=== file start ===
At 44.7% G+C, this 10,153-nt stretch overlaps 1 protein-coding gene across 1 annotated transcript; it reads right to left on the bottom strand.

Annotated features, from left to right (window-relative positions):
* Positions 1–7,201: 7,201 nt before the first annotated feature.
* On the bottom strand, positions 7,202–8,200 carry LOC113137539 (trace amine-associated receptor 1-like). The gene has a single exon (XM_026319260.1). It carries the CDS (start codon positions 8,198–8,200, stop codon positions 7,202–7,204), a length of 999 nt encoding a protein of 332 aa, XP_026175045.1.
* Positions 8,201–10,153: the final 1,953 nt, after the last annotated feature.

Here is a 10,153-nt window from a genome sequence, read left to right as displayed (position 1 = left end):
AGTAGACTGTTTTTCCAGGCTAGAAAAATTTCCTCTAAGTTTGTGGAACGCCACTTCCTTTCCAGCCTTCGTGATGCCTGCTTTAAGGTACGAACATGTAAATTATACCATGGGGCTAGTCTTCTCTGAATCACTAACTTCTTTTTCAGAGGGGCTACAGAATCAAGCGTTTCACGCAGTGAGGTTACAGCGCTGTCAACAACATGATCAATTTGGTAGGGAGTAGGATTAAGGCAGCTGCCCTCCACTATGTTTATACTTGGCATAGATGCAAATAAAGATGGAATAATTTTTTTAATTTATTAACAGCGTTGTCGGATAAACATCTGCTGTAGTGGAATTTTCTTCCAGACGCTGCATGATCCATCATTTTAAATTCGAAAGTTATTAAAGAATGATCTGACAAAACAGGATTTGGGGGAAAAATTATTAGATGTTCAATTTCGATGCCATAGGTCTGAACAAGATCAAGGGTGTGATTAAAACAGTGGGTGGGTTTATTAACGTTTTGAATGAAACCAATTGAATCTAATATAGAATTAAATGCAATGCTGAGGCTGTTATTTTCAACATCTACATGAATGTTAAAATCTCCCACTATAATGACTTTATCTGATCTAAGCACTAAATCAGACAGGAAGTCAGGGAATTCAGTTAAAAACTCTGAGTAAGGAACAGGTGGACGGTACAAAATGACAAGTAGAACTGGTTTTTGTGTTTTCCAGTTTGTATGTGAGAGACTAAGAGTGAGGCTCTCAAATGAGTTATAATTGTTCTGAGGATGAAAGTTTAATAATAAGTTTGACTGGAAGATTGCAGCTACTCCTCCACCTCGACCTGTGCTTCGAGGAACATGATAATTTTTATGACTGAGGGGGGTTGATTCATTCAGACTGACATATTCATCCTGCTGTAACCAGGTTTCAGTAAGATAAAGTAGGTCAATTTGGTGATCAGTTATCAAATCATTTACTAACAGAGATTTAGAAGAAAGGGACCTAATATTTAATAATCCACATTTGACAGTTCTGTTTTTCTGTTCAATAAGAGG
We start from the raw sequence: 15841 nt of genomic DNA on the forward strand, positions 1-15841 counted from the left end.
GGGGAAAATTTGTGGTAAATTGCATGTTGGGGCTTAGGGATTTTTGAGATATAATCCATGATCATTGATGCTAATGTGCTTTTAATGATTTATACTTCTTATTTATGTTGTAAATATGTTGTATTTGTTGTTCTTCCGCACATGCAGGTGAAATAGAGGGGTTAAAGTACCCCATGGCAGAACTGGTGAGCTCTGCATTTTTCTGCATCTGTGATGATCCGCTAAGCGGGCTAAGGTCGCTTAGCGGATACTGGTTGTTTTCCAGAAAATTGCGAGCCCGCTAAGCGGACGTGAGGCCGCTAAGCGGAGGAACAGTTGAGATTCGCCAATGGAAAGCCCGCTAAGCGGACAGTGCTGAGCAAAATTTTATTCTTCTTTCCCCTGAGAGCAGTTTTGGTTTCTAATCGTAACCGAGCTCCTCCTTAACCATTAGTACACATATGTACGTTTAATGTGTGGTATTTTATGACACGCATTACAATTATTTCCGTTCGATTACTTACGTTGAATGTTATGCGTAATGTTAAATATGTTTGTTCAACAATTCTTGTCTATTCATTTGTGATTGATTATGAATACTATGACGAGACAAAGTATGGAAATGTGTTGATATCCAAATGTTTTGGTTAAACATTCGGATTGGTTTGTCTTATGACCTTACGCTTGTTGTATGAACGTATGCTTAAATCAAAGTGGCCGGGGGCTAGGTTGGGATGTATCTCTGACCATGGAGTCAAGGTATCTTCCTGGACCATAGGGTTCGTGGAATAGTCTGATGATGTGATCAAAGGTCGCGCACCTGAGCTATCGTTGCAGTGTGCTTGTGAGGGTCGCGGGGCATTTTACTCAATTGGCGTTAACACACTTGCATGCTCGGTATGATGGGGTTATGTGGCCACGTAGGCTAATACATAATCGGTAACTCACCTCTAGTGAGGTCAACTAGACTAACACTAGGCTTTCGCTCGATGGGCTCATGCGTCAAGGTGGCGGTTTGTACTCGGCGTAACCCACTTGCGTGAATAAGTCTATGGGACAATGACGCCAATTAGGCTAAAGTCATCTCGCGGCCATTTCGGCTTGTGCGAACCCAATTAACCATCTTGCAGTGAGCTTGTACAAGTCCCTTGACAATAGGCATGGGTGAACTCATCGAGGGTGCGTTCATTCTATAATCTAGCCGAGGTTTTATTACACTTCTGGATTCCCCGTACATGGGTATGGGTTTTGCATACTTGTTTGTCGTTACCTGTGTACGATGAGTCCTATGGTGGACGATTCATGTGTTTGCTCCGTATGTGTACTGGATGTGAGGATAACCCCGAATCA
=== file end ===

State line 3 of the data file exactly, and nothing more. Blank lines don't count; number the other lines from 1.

* Positions 1–7,201: 7,201 nt before the first annotated feature.